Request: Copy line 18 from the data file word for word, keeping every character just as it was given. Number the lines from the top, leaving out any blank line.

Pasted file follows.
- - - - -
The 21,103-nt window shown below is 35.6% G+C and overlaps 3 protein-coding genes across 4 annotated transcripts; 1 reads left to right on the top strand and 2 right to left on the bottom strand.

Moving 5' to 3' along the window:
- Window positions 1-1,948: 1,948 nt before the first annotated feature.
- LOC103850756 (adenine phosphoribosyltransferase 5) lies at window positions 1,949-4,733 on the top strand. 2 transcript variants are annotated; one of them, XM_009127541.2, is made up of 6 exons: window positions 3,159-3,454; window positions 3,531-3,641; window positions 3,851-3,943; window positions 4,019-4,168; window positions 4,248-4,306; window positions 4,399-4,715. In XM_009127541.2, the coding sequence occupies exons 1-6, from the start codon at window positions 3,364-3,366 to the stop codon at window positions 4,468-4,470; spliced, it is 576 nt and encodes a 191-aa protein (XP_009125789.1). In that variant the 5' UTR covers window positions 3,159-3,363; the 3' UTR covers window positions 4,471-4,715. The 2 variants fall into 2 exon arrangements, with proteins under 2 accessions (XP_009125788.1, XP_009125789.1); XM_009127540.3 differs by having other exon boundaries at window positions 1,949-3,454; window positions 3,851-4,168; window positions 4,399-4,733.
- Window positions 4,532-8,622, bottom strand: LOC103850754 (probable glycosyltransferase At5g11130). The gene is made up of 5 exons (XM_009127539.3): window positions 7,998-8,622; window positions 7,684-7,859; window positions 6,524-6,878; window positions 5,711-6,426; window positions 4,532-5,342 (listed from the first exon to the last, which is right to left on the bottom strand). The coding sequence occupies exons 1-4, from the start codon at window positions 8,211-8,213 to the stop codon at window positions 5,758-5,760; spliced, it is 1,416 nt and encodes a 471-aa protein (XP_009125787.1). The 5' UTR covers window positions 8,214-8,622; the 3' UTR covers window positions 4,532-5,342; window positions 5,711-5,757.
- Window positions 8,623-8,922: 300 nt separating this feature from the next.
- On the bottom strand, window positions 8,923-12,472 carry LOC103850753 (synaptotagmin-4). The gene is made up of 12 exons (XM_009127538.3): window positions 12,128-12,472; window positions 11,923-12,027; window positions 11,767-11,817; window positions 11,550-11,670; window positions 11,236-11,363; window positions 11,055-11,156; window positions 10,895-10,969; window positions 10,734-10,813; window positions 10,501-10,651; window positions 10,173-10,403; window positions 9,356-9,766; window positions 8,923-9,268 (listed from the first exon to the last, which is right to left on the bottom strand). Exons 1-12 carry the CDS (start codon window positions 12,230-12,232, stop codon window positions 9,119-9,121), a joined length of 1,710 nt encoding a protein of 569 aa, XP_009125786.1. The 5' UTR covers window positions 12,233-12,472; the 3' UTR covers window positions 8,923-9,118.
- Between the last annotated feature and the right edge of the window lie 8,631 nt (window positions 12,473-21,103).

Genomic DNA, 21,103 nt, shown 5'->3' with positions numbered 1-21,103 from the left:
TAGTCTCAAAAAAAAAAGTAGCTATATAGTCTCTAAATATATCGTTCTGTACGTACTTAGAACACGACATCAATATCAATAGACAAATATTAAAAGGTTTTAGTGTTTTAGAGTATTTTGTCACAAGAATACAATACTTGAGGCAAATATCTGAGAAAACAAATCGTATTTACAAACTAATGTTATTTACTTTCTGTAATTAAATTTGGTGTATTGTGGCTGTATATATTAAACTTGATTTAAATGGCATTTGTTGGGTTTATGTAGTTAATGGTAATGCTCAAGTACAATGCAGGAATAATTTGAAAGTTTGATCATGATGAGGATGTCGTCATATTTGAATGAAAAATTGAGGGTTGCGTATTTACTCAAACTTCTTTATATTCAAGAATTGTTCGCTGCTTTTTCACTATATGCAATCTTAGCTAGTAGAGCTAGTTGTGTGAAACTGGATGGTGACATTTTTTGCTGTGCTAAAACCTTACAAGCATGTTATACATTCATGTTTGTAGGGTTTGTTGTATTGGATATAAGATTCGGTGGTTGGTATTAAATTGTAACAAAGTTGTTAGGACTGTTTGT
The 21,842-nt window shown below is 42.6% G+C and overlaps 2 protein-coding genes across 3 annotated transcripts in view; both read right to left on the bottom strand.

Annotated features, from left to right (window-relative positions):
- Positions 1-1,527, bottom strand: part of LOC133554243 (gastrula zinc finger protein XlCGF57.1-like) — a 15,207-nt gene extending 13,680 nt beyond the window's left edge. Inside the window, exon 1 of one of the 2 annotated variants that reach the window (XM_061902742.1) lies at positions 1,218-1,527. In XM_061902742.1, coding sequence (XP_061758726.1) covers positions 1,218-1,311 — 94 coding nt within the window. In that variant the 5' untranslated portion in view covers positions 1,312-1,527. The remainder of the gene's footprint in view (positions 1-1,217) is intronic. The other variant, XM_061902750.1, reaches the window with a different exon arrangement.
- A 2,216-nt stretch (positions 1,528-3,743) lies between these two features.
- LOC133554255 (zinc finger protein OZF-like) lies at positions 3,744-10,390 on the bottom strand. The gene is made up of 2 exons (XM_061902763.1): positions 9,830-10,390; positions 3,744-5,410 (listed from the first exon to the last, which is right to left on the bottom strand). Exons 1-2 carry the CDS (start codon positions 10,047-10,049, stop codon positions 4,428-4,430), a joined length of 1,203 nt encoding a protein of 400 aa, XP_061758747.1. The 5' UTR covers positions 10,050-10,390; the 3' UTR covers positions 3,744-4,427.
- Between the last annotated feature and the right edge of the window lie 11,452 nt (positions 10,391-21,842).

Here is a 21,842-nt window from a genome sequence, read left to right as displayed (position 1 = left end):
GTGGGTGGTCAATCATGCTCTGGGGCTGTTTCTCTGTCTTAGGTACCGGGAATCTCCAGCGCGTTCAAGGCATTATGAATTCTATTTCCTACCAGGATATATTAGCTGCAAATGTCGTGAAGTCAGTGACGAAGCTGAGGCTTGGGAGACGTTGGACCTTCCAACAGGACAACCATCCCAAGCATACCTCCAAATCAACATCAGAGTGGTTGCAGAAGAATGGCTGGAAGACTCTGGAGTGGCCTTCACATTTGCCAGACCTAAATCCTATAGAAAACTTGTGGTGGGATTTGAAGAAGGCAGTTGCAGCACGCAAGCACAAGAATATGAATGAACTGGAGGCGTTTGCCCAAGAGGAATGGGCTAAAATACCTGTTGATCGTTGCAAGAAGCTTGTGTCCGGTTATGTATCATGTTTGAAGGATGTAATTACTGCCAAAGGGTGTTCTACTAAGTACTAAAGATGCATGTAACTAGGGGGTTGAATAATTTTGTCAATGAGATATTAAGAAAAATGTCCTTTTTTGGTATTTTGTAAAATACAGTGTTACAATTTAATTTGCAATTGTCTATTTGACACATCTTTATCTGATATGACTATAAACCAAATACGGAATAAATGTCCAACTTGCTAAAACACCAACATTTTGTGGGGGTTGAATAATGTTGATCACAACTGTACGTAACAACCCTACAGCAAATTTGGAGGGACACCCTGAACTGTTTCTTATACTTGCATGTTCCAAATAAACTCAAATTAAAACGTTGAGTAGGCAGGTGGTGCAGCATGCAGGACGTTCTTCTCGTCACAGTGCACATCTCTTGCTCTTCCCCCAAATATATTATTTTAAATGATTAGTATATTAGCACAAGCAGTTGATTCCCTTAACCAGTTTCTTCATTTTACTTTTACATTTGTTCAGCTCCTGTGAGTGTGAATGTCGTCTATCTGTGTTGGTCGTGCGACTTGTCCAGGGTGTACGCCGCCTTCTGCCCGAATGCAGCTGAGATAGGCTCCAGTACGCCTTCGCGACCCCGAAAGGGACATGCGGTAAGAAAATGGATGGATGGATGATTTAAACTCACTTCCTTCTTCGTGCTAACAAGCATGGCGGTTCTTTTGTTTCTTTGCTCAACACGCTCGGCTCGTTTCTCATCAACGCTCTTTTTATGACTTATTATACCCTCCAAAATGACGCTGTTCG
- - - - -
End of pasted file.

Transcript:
GTGGGTGGTCAATCATGCTCTGGGGCTGTTTCTCTGTCTTAGGTACCGGGAATCTCCAGCGCGTTCAAGGCATTATGAATTCTATTTCCTACCAGGATATATTAGCTGCAAATGTCGTGAAGTCAGTGACGAAGCTGAGGCTTGGGAGACGTTGGACCTTCCAACAGGACAACCATCCCAAGCATACCTCCAAATCAACATCAGAGTGGTTGCAGAAGAATGGCTGGAAGACTCTGGAGTGGCCTTCACATTTGCCAGACCTAAATCCTATAGAAAACTTGTGGTGGGATTTGAAGAAGGCAGTTGCAGCACGCAAGCACAAGAATATGAATGAACTGGAGGCGTTTGCCCAAGAGGAATGGGCTAAAATACCTGTTGATCGTTGCAAGAAGCTTGTGTCCGGTTATGTATCATGTTTGAAGGATGTAATTACTGCCAAAGGGTGTTCTACTAAGTACTAAAGATGCATGTAACTAGGGGGTTGAATAATTTTGTCAATGAGATATTAAGAAAAATGTCCTTTTTTGGTATTTTGTAAAATACAGTGTTACAATTTAATTTGCAATTGTCTATTTGACACATCTTTATCTGATATGACTATAAACCAAATACGGAATAAATGTCCAACTTGCTAAAACACCAACATTTTGTGGGGGTTGAATAATGTTGATCACAACTGTACGTAACAACCCTACAGCAAATTTGGAGGGACACCCTGAACTGTTTCTTATACTTGCATGTTCCAAATAAACTCAAATTAAAACGTTGAGTAGGCAGGTGGTGCAGCATGCAGGACGTTCTTCTCGTCACAGTGCACATCTCTTGCTCTTCCCCCAAATATATTATTTTAAATGATTAGTATATTAGCACAAGCAGTTGATTCCCTTAACCAGTTTCTTCATTTTACTTTTACATTTGTTCAGCTCCTGTGAGTGTGAATGTCGTCTATCTGTGTTGGTCGTGCGACTTGTCCAGGGTGTACGCCGCCTTCTGCCCGAATGCAGCTGAGATAGGCTCCAGTACGCCTTCGCGACCCCGAAAGGGACATGCGGTAAGAAAATGGATGGATGGATGATTTAAACTCACTTCCTTCTTCGTGCTAACAAGCATGGCGGTTCTTTTGTTTCTTTGCTCAACACGCTCGGCTCGTTTCTCATCAACGCTCTTTTTATGACTTATTATACCCTCCAAAATGACGCTGTTCG